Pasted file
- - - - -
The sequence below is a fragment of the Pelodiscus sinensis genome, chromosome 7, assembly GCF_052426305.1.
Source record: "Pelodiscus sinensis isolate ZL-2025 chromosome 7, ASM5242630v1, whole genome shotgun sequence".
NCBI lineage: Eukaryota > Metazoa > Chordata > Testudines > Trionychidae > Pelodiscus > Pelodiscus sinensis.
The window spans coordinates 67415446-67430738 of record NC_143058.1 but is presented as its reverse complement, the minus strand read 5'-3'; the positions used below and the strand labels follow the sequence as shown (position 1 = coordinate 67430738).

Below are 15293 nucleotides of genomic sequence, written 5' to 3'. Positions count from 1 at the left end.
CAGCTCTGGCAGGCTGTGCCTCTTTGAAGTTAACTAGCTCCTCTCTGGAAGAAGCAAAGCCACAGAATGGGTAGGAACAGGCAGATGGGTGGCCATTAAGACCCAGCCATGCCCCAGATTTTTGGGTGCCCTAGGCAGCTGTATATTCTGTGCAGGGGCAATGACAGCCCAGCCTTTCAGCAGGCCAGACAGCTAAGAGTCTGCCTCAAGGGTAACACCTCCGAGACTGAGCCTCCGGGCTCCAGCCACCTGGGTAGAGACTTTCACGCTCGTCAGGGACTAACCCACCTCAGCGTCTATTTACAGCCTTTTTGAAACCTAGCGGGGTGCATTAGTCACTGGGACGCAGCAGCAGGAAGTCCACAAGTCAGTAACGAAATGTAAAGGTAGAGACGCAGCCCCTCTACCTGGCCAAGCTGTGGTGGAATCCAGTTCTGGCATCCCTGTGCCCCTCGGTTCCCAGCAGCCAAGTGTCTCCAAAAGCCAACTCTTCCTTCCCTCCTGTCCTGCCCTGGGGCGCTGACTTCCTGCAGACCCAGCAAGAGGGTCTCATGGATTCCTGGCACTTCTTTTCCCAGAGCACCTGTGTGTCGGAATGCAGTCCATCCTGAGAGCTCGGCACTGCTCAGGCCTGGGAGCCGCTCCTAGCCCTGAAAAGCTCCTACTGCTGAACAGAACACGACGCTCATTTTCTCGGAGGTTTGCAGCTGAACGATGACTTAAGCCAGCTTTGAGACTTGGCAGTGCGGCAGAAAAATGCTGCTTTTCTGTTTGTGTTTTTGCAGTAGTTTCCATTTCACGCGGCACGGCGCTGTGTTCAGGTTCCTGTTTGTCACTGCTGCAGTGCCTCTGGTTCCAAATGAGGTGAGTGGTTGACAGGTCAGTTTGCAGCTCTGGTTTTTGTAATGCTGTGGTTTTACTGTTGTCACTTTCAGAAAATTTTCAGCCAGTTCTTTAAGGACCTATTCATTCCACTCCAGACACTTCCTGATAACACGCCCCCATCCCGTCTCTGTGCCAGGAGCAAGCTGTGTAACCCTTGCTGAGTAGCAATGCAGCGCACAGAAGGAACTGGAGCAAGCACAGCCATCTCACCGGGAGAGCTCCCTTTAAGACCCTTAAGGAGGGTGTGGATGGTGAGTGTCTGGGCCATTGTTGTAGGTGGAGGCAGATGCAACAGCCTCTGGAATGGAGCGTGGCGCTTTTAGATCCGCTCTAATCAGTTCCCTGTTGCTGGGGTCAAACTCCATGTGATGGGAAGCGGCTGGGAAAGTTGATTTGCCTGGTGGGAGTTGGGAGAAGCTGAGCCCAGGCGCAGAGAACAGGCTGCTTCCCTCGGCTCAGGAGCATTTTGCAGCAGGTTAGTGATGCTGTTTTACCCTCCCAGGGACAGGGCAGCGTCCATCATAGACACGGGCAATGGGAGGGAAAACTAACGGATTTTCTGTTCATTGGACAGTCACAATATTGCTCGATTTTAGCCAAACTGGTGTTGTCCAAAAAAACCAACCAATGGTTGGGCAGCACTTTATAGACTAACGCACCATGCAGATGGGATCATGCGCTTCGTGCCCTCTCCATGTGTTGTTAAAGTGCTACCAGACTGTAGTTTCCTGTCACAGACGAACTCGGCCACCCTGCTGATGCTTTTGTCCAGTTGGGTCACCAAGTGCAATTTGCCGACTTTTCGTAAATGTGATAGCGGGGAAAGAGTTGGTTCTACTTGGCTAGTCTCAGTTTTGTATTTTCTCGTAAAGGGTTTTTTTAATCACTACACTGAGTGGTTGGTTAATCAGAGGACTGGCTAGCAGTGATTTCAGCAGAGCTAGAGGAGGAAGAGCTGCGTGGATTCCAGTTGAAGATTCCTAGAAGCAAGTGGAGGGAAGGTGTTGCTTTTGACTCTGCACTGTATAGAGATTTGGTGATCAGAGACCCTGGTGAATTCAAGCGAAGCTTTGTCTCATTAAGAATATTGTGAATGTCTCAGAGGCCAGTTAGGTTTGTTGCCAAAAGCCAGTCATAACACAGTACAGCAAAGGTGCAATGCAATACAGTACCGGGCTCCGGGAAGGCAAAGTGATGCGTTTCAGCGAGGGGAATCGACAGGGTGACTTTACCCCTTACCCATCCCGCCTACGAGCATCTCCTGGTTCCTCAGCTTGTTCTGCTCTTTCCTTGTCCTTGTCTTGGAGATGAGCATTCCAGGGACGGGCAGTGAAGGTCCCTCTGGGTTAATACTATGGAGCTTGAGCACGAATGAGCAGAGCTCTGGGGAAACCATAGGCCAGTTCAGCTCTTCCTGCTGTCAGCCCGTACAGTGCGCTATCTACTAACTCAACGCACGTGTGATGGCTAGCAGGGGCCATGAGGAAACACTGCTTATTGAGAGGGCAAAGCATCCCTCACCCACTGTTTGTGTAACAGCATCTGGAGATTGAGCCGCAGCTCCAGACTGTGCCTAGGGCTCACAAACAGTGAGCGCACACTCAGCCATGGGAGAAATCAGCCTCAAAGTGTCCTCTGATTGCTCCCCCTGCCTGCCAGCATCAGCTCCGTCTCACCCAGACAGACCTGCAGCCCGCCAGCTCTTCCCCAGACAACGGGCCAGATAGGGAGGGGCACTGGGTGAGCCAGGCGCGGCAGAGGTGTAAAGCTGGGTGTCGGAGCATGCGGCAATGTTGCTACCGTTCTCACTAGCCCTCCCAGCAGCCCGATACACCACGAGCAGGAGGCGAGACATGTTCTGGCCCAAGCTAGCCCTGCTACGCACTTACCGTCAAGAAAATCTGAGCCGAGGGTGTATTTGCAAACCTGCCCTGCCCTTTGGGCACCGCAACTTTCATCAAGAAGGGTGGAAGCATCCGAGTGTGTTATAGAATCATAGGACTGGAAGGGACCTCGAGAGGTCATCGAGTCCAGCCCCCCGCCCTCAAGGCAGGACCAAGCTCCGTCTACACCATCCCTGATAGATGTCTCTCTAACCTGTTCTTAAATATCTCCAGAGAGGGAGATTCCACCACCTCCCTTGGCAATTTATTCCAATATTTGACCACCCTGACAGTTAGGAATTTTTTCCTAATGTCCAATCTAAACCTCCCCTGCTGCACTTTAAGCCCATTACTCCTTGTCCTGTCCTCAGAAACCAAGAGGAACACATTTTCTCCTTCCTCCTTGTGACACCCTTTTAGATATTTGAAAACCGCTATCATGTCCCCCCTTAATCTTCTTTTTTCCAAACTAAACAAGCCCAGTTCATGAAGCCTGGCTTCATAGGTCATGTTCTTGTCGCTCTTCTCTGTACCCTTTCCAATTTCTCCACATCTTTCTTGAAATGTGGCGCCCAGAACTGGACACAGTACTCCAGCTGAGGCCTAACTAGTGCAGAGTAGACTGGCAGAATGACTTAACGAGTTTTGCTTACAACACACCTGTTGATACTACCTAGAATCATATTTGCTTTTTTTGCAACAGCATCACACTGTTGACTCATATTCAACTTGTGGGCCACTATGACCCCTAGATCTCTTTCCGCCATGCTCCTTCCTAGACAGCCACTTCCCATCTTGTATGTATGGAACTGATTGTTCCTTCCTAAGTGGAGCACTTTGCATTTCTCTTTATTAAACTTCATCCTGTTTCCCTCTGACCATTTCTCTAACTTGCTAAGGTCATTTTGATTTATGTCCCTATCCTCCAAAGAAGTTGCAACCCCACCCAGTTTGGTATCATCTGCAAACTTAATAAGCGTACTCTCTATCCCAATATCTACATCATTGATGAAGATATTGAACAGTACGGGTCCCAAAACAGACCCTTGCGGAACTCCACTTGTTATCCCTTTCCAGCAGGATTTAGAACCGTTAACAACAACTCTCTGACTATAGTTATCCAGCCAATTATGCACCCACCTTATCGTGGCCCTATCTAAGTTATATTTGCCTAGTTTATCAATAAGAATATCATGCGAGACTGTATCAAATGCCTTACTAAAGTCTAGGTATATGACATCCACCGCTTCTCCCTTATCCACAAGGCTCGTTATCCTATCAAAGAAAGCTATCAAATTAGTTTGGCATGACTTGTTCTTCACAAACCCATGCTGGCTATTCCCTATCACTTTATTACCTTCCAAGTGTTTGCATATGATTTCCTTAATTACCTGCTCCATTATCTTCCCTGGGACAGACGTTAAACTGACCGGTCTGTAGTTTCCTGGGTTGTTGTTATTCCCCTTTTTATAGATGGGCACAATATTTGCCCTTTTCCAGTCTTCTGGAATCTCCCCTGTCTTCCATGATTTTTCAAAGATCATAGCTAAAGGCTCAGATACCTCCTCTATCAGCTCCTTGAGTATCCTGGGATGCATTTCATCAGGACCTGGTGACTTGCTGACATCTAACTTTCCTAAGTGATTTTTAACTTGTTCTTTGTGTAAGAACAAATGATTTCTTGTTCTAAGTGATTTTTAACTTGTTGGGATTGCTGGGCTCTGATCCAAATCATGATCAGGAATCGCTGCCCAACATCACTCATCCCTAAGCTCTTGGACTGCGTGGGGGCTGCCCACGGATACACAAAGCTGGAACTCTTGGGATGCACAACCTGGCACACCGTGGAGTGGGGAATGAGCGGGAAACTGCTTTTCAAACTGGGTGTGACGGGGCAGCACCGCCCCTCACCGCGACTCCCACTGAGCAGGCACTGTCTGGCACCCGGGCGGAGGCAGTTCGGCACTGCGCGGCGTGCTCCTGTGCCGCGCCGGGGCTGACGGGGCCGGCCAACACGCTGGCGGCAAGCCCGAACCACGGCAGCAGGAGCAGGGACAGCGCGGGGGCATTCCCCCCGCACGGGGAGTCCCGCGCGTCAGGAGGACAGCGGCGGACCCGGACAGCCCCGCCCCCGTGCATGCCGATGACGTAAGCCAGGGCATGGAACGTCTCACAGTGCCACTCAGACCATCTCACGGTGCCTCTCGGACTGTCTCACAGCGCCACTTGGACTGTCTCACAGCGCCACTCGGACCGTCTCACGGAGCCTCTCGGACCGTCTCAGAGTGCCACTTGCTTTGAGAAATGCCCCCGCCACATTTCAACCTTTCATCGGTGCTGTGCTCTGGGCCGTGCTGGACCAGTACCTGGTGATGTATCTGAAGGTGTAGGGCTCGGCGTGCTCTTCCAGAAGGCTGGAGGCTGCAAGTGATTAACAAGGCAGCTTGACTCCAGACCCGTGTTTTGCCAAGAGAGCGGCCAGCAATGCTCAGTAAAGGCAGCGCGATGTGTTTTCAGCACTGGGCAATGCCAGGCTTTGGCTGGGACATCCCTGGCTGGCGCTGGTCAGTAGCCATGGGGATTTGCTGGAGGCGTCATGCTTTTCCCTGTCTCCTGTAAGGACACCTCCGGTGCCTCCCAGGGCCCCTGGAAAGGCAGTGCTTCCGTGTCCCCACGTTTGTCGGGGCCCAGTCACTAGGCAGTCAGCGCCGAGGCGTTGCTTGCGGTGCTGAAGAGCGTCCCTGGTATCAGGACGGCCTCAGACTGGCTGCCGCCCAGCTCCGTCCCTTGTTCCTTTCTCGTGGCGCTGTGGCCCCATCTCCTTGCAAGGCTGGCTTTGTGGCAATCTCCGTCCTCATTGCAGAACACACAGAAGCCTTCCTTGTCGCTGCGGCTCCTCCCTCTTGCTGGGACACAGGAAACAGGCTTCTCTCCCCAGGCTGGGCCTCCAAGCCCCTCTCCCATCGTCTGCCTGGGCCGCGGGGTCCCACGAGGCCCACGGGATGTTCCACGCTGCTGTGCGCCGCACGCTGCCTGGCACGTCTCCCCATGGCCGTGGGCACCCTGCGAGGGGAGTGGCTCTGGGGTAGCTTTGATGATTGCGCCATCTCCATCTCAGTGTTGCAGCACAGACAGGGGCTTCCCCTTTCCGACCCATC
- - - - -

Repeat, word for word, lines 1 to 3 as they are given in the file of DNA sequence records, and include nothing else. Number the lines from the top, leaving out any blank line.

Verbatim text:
The sequence below is a fragment of the Pelodiscus sinensis genome, chromosome 7, assembly GCF_052426305.1.
Source record: "Pelodiscus sinensis isolate ZL-2025 chromosome 7, ASM5242630v1, whole genome shotgun sequence".
NCBI lineage: Eukaryota > Metazoa > Chordata > Testudines > Trionychidae > Pelodiscus > Pelodiscus sinensis.